There are some measures that a user can take to operate an AFM at a slower scan speed, such as using a highly accurate stage and a cooled environment. However, there will always be some motion associated with stopping the scanner, such that, again, notching is nearly always a problem.
Other alternatives to scanning probe microscopy for measuring critical dimensions on semiconductor features, are scanning electron microscopy (SEM) and transmission electron microscopy (TEM, or STEM for scanning). SEM, and even more so TEM, are very high accuracy instruments. However, these techniques are extremely expensive and often difficult to use given the amount of preparation work of the sample required before conducting the measurements. For example, when imaging a semiconductor wafer, SEM and TEM will typically require cutting the wafer at specific locations while preserving structures that are intended to be imaged. This preparation work can take as much as a day or two, and thus will typically slow down the semiconductor fabrication process to analyze the one sacrificial wafer used to analyze the viability of continuing to process that batch of wafers.
Scatterometry is used in the semiconductor fabrication environment, for instance, to measure critical dimensions of sample features, including base dimensions of lines, etc. Scatterometers are extremely fast and can image the types of samples contemplated herein faster than SPMs. Nevertheless, though notching typically is not the problem it is with, for example, AFM, scatterometry includes its own set of limitations. Scatterometry is an indirect measurement that uses data acquired by CD-AFM or CD-SEM to build a library of data that is compared to the measurements obtained by the scatterometer. Techniques such as CD-AFM, SEM, and TEM are thus sometimes referred to as reference metrology systems (RMSs) in that they are tools used by other tools that provide indirect measurements of sample features. Scatterometry, in general, operates by generating a signal that is directed towards a target, and sensing how much of that signal returns from the target after interacting with the target. By comparing that data to a library of data generated by, for example, a CD-AFM, a representation of the target can be generated. Overall, this feature of scatterometry means that significant time-consuming and laborious calibration to be able to image samples. A direct method of imaging sample features is therefore preferred.
Moreover, scatterometers only produce average data and thus cannot produce a true RMS reading or a standard deviation of, for example, line width. CD mode AFM, on the other hand, is an adaptive scan that is able to detect in real time what the tip of the AFM is interacting with. Scatterometry is also dependent on properties of the sample due to the fact that different sample properties will interact differently with the source signal generated by the scatterometer.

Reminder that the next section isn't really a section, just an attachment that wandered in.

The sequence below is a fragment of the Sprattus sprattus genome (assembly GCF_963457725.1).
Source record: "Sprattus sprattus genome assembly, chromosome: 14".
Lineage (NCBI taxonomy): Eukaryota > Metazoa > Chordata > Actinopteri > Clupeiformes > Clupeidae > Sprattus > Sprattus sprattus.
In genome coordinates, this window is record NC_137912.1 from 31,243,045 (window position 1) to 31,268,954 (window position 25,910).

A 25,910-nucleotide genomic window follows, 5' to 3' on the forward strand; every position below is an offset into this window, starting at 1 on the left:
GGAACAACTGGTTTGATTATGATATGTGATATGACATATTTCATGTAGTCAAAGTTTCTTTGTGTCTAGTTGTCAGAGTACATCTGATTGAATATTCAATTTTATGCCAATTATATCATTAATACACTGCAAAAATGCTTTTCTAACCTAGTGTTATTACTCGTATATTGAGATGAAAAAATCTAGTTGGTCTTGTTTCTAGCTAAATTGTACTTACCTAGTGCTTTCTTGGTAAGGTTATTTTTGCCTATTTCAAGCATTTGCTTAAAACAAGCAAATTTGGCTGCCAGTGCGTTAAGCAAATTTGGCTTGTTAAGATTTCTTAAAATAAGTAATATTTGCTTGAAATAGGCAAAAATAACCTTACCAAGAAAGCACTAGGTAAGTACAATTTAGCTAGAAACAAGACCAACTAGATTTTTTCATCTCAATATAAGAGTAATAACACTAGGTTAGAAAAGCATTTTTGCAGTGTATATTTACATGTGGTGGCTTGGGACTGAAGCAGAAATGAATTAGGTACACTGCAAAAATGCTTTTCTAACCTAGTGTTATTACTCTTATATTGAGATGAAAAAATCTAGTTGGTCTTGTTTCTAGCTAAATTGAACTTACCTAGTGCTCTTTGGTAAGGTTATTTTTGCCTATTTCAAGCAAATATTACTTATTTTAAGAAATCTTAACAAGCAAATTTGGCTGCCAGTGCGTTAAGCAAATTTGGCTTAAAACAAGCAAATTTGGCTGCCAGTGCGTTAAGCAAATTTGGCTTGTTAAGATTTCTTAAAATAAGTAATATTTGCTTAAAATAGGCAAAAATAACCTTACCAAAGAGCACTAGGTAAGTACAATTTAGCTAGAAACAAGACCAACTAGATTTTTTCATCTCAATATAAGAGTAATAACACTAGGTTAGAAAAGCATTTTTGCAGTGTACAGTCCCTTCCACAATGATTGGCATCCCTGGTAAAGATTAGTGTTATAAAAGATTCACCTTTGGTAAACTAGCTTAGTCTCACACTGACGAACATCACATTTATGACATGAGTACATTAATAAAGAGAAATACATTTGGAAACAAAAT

In sum, the art of high precision and high speed sample measurement, particularly in the semiconductor fabrication environment, was in need of a metrology tool that is capable of a direct measurement of sample properties, such as critical dimensions of semiconductor features, with a high degree of accuracy and repeatability. More particularly, a CD-AFM capable of imaging transition regions, such as the sidewalls of a line, at high speed and without causing artifacts such as notching in the data, was desired.
The preferred embodiments overcome the above-noted drawbacks by providing a technique of scanning samples in which sharp transitions are detected with a high degree of accuracy and then immediately re-scanned with modified AFM operation parameters to image the feature without “notching” being produced in the resultant data. In particular, as the CD tip encounters a transition region in the sample, such as a sidewall of a line, the acquired data is analyzed to determine if a severe change in slope has occurred in the data. Once confirmed, the region with the threshold level of slope change is re-scanned by withdrawing the scanner from the sample surface and then driving the tip back down onto the sample surface to re-scan the sample so as to substantially insure all details of the transition region are detected. Thereafter, the original scan data is amended using the re-scan data to correctly represent the transition region.
According to a first aspect of the preferred embodiment, a method of scanning a sample with an SPM having a probe includes scanning a surface of a sample according to at least one scan parameter to obtain data corresponding to the surface. The method also includes substantially automatically identifying a transition in the surface and re-scanning a region of the sample in response to the identified transition.
In another aspect of this embodiment, the method includes amending at least a portion of the data from the scanning step with data obtained from the re-scanning step. The amending step includes at least one of replacing at least a portion of the data and augmenting at least a portion of the data so as to substantially eliminate notching.
In a further aspect of this embodiment, the transition corresponds to a flat-to-sidewall region of the sample and is defined by a semiconductor structure.
According to yet another aspect of this embodiment, the identifying step occurs during the scanning step. Moreover, the region may correspond to the transition.
In a still further aspect of this embodiment, the identifying step includes computing a slope of the sample surface.
According to another aspect of this preferred embodiment, the slope is computed during the scanning step.
According to a still further aspect of this embodiment, the identifying step includes determining a change in the slope. Typically, a derivative of the data will be computed.
In another aspect of this embodiment, the re-scanning step includes changing the at least one scan parameter and withdrawing the tip from a sidewall off the sample a selected amount, preferably less than about 10 nm.